Lost Woods by Rachel Carson

4 out of 5 stars

A copy of this was provided free of charge from the publisher in return for an honest review.

Rachel Carson is now rightly considered to be one of the environmental thinkers and writers of the twentieth century. Her seminal work, Silent Spring was the book that told the public of the scandal behind pesticide pollution and the way that the companies who sold the products used disinformation to downplay just how dangerous they were. More worrying was the indifference of public officials who took the chemical companies ‘evidence’ as truth.

The clouds are as old as the Earth itself – as much a part of our world as land or sea
They are the writing of the wind on the sky.

But she wrote lots more than just that book and this slim volume is a collection of her previously unpublished work, essays, field journals, speeches, articles and letters. It is an interesting read, full of well-informed arguments and criticism of those that were still ignoring the evidence that indiscriminate use of toxic chemicals was having on the wild environment. There is more in here than that. Some of the essays showed just how poetic she could be in her writing, I thought she was particularly good when writing about the sea and shoreline.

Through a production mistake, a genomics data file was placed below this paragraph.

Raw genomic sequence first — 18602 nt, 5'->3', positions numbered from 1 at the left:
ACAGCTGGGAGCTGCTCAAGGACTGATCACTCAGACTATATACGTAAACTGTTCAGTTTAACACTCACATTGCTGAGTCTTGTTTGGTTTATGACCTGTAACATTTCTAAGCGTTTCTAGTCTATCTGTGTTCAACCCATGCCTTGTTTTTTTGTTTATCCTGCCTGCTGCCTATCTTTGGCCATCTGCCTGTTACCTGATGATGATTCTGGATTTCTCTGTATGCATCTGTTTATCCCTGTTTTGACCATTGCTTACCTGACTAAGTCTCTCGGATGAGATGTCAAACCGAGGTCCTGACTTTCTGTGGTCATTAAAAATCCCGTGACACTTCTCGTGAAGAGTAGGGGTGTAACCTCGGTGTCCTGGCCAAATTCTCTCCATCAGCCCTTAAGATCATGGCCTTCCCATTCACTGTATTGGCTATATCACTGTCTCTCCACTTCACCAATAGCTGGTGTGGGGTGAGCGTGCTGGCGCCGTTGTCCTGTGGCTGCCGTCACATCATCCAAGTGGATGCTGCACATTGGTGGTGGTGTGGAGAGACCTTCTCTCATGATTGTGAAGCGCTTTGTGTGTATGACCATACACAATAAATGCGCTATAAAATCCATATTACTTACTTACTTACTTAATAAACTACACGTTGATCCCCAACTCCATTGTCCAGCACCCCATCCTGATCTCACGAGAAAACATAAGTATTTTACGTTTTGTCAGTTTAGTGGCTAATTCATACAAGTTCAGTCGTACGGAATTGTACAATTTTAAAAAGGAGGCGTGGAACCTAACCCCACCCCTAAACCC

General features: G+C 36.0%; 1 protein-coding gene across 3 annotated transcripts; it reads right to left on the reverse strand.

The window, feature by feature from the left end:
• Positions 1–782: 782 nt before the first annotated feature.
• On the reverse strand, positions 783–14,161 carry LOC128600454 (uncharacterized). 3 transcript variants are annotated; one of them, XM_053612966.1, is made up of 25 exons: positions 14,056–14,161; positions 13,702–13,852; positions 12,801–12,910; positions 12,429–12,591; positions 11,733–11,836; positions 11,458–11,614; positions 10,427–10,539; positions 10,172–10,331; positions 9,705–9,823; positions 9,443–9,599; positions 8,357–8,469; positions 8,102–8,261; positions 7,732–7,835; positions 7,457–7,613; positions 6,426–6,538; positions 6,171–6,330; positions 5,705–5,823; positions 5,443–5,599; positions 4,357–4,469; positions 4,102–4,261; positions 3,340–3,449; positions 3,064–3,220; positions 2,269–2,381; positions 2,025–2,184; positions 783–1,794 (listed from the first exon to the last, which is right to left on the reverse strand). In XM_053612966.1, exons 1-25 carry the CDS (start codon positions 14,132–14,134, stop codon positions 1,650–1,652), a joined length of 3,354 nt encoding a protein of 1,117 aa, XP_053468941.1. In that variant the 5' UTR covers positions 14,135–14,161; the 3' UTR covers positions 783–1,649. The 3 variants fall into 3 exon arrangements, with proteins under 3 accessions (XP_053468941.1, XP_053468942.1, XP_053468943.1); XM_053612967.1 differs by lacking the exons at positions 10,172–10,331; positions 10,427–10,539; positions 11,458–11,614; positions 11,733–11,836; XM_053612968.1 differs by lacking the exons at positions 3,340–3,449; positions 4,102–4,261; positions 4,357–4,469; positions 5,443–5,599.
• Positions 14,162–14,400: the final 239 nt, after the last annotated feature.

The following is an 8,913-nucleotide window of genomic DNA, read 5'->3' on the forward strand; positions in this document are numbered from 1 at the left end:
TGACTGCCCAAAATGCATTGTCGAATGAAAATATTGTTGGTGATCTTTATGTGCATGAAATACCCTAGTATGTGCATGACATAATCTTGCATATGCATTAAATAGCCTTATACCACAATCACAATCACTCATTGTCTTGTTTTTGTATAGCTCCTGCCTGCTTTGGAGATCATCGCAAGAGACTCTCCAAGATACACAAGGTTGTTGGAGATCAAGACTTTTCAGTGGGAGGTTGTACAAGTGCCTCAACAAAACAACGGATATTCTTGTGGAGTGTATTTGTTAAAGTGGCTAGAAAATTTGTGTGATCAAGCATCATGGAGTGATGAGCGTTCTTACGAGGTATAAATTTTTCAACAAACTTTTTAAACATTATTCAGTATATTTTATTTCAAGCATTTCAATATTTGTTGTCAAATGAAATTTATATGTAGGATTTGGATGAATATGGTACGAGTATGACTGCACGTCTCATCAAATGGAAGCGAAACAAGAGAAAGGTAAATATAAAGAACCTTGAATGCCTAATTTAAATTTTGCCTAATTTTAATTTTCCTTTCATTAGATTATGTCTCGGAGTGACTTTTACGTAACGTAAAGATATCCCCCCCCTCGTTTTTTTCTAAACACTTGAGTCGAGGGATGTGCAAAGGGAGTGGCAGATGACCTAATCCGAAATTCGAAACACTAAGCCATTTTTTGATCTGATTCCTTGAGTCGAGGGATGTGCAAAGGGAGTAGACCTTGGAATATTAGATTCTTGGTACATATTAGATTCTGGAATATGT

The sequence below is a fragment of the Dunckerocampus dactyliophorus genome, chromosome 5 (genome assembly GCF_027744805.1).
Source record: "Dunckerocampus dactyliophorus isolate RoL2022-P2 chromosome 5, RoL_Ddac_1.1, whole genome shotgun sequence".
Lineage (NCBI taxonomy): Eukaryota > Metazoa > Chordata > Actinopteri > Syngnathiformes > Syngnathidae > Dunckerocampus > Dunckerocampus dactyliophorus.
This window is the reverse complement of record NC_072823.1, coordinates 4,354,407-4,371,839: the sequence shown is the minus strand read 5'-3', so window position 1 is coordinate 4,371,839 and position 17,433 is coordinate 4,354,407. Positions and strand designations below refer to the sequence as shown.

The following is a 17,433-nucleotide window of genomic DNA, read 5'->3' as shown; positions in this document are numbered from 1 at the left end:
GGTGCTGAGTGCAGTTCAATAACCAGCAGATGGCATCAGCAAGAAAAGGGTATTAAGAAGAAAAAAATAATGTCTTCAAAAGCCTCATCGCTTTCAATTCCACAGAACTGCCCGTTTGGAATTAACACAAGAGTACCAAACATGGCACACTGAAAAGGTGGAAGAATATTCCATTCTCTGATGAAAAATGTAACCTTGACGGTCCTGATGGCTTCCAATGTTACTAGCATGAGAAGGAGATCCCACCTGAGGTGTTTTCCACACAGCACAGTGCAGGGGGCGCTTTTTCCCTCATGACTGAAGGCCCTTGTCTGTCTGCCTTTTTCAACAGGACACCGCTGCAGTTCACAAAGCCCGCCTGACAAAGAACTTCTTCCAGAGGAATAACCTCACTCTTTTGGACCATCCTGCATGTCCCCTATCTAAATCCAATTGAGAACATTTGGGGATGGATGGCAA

Contrary to the beliefs that seem to often guide our actions, man does not live apart from the world; he lives in the midst of a complex dynamic interplay of physical, chemical and biological forces, and between himself and this environment there are continuing, never-ending interactions

I must admit that I have never read Silent Spring, so this is the first book of hers that I have read. Even though some of the articles and essays are dated and the world has changed in better and worse ways since a lot of these were written, some of the points that she is making are sadly still valid today. I liked her writing style, she has a way of making her point that leaves the reader very clear on her intentions and passion.

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2 Comments

  1. Liz Dexter

    This sounds like an interesting collection and I’m glad she’s still being read – I imagine Margaret Atwood has helped with that, as she writes a fair bit about her in her latest book of essays.

    • Paul

      I picked up a Folio copy of silent Spring this week, then promptly dropped it. So I will be reading that at some point. Not read Atwood’s new book yet

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